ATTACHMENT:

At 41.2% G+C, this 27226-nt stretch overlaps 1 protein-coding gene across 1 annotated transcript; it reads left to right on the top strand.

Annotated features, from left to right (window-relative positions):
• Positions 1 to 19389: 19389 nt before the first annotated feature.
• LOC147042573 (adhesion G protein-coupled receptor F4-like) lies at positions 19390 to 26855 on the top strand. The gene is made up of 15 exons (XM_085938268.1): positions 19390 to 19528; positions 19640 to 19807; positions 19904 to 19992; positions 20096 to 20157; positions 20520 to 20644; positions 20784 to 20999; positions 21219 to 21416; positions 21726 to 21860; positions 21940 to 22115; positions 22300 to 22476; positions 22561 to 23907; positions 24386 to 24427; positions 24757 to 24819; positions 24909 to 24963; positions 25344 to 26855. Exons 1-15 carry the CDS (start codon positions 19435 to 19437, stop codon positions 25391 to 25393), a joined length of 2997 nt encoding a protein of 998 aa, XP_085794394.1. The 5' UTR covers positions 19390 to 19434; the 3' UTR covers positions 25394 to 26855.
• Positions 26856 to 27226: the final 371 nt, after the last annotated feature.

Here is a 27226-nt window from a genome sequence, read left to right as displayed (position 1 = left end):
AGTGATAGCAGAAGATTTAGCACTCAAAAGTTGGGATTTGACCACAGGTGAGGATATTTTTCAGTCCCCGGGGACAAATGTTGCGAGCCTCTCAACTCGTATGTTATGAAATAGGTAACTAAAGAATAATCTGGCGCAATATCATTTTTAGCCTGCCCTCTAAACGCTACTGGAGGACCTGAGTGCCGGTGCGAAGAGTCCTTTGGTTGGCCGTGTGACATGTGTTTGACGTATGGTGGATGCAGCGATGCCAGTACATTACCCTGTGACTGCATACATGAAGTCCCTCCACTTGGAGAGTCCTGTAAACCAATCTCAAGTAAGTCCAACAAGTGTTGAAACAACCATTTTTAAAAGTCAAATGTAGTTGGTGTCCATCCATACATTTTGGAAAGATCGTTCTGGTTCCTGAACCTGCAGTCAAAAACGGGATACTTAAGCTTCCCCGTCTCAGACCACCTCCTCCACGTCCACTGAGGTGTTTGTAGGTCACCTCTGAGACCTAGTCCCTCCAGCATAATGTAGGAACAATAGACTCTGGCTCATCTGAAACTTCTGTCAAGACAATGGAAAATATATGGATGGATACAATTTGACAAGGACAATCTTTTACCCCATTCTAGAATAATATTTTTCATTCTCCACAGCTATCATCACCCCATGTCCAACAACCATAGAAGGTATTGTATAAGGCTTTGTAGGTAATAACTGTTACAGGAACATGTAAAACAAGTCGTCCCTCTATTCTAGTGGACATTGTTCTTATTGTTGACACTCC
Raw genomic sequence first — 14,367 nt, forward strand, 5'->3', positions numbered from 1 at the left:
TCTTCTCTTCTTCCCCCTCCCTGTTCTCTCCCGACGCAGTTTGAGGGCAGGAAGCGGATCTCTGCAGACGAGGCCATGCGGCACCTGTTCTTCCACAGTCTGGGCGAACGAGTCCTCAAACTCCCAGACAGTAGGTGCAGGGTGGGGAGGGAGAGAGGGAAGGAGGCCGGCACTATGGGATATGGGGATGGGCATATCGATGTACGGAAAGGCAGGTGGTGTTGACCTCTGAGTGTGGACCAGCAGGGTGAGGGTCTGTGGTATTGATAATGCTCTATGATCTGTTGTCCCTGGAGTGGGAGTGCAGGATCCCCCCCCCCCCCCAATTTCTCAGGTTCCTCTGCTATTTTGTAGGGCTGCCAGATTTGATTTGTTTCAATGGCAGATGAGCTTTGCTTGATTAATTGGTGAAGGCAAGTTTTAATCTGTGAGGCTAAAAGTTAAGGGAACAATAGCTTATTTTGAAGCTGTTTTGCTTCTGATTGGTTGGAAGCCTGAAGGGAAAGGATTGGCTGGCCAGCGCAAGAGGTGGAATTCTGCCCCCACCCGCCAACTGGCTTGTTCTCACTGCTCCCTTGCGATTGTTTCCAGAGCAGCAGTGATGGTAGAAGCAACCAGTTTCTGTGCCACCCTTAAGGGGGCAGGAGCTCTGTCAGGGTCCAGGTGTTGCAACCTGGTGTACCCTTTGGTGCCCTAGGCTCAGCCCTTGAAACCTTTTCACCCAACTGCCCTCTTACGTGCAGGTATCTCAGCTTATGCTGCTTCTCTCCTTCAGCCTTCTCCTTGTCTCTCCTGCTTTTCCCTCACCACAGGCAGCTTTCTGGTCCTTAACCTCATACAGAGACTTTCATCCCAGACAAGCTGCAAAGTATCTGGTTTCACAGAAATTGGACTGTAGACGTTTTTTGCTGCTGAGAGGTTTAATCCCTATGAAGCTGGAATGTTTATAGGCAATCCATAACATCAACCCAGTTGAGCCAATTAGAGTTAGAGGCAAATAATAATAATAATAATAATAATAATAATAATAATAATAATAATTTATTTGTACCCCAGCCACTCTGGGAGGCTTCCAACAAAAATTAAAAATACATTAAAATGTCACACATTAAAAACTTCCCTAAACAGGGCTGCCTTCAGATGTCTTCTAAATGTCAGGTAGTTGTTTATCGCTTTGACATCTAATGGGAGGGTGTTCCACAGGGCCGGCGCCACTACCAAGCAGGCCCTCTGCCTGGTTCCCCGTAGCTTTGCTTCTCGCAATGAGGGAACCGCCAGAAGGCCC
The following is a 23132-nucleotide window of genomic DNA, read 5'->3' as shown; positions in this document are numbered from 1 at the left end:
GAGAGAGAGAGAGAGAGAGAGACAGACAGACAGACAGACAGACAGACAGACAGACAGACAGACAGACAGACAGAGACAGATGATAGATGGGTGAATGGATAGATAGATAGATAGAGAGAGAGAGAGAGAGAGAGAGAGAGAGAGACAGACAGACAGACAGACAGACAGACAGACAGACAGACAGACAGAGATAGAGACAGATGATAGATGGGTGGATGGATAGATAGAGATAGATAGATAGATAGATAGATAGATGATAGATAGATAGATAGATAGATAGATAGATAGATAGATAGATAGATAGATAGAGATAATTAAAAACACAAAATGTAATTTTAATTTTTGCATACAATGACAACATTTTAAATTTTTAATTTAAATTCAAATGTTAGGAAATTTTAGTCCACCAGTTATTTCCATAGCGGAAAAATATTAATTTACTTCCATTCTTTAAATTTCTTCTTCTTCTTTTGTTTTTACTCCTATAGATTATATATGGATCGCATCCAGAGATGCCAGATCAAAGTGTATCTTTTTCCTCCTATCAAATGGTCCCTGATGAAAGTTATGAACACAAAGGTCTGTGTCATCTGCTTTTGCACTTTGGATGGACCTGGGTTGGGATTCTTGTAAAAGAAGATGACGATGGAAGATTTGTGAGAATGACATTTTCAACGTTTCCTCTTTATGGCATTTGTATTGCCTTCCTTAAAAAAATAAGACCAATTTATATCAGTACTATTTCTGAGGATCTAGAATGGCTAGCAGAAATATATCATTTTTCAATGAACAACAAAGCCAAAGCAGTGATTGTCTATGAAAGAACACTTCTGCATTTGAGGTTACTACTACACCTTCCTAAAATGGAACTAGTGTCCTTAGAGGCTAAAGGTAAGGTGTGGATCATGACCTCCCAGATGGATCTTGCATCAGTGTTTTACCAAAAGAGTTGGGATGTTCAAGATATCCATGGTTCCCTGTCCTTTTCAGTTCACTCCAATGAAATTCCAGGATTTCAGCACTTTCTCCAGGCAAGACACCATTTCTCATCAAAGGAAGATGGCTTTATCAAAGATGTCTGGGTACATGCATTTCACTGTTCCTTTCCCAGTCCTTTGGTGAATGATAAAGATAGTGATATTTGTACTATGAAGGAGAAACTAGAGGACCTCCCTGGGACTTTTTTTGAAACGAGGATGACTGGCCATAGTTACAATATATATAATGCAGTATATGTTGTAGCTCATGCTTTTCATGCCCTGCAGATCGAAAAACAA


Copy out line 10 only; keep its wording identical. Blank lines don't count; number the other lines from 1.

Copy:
The following is a 23132-nucleotide window of genomic DNA, read 5'->3' as shown; positions in this document are numbered from 1 at the left end: